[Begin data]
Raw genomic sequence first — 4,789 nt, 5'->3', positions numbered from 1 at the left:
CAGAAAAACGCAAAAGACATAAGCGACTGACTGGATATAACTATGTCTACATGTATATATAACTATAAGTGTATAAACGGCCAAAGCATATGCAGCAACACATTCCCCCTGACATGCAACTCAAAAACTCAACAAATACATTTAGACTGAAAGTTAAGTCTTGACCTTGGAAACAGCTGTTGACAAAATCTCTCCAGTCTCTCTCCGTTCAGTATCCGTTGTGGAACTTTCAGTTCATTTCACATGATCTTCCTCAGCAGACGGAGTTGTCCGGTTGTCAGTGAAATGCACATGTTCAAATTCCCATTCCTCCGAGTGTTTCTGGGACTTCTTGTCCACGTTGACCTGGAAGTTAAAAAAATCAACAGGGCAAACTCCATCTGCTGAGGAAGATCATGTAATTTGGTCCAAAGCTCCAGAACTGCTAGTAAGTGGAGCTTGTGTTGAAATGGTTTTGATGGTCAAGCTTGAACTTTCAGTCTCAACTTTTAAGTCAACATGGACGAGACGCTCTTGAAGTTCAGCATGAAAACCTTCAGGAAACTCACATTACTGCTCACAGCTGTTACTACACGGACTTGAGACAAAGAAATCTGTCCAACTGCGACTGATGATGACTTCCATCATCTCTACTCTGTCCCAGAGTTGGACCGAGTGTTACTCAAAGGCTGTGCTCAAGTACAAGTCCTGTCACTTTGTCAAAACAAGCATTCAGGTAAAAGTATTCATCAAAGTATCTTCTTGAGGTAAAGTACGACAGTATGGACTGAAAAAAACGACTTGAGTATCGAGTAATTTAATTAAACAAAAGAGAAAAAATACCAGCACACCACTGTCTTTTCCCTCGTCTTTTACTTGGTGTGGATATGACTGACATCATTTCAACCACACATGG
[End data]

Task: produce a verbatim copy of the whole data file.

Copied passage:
Raw genomic sequence first — 4,789 nt, 5'->3', positions numbered from 1 at the left:
CAGAAAAACGCAAAAGACATAAGCGACTGACTGGATATAACTATGTCTACATGTATATATAACTATAAGTGTATAAACGGCCAAAGCATATGCAGCAACACATTCCCCCTGACATGCAACTCAAAAACTCAACAAATACATTTAGACTGAAAGTTAAGTCTTGACCTTGGAAACAGCTGTTGACAAAATCTCTCCAGTCTCTCTCCGTTCAGTATCCGTTGTGGAACTTTCAGTTCATTTCACATGATCTTCCTCAGCAGACGGAGTTGTCCGGTTGTCAGTGAAATGCACATGTTCAAATTCCCATTCCTCCGAGTGTTTCTGGGACTTCTTGTCCACGTTGACCTGGAAGTTAAAAAAATCAACAGGGCAAACTCCATCTGCTGAGGAAGATCATGTAATTTGGTCCAAAGCTCCAGAACTGCTAGTAAGTGGAGCTTGTGTTGAAATGGTTTTGATGGTCAAGCTTGAACTTTCAGTCTCAACTTTTAAGTCAACATGGACGAGACGCTCTTGAAGTTCAGCATGAAAACCTTCAGGAAACTCACATTACTGCTCACAGCTGTTACTACACGGACTTGAGACAAAGAAATCTGTCCAACTGCGACTGATGATGACTTCCATCATCTCTACTCTGTCCCAGAGTTGGACCGAGTGTTACTCAAAGGCTGTGCTCAAGTACAAGTCCTGTCACTTTGTCAAAACAAGCATTCAGGTAAAAGTATTCATCAAAGTATCTTCTTGAGGTAAAGTACGACAGTATGGACTGAAAAAAACGACTTGAGTATCGAGTAATTTAATTAAACAAAAGAGAAAAAATACCAGCACACCACTGTCTTTTCCCTCGTCTTTTACTTGGTGTGGATATGACTGACATCATTTCAACCACACATGG